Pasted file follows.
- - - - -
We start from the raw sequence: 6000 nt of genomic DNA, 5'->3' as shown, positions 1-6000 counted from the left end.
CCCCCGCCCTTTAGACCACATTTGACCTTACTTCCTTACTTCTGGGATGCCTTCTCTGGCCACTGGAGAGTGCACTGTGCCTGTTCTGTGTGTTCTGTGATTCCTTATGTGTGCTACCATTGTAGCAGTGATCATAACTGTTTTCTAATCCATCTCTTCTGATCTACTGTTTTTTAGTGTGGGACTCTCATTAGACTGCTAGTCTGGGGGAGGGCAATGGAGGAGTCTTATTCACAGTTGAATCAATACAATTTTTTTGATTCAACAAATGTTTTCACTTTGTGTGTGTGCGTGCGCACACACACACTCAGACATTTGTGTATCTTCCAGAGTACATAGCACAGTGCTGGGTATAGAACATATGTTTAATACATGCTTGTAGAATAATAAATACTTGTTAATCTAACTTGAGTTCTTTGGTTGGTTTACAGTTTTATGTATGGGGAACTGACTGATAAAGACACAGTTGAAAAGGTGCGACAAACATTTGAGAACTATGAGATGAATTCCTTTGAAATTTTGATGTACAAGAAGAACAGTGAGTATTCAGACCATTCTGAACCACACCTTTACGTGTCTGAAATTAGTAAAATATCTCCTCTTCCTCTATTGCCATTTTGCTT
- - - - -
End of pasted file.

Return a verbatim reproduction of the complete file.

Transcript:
We start from the raw sequence: 6000 nt of genomic DNA, 5'->3' as shown, positions 1-6000 counted from the left end.
CCCCCGCCCTTTAGACCACATTTGACCTTACTTCCTTACTTCTGGGATGCCTTCTCTGGCCACTGGAGAGTGCACTGTGCCTGTTCTGTGTGTTCTGTGATTCCTTATGTGTGCTACCATTGTAGCAGTGATCATAACTGTTTTCTAATCCATCTCTTCTGATCTACTGTTTTTTAGTGTGGGACTCTCATTAGACTGCTAGTCTGGGGGAGGGCAATGGAGGAGTCTTATTCACAGTTGAATCAATACAATTTTTTTGATTCAACAAATGTTTTCACTTTGTGTGTGTGCGTGCGCACACACACACTCAGACATTTGTGTATCTTCCAGAGTACATAGCACAGTGCTGGGTATAGAACATATGTTTAATACATGCTTGTAGAATAATAAATACTTGTTAATCTAACTTGAGTTCTTTGGTTGGTTTACAGTTTTATGTATGGGGAACTGACTGATAAAGACACAGTTGAAAAGGTGCGACAAACATTTGAGAACTATGAGATGAATTCCTTTGAAATTTTGATGTACAAGAAGAACAGTGAGTATTCAGACCATTCTGAACCACACCTTTACGTGTCTGAAATTAGTAAAATATCTCCTCTTCCTCTATTGCCATTTTGCTT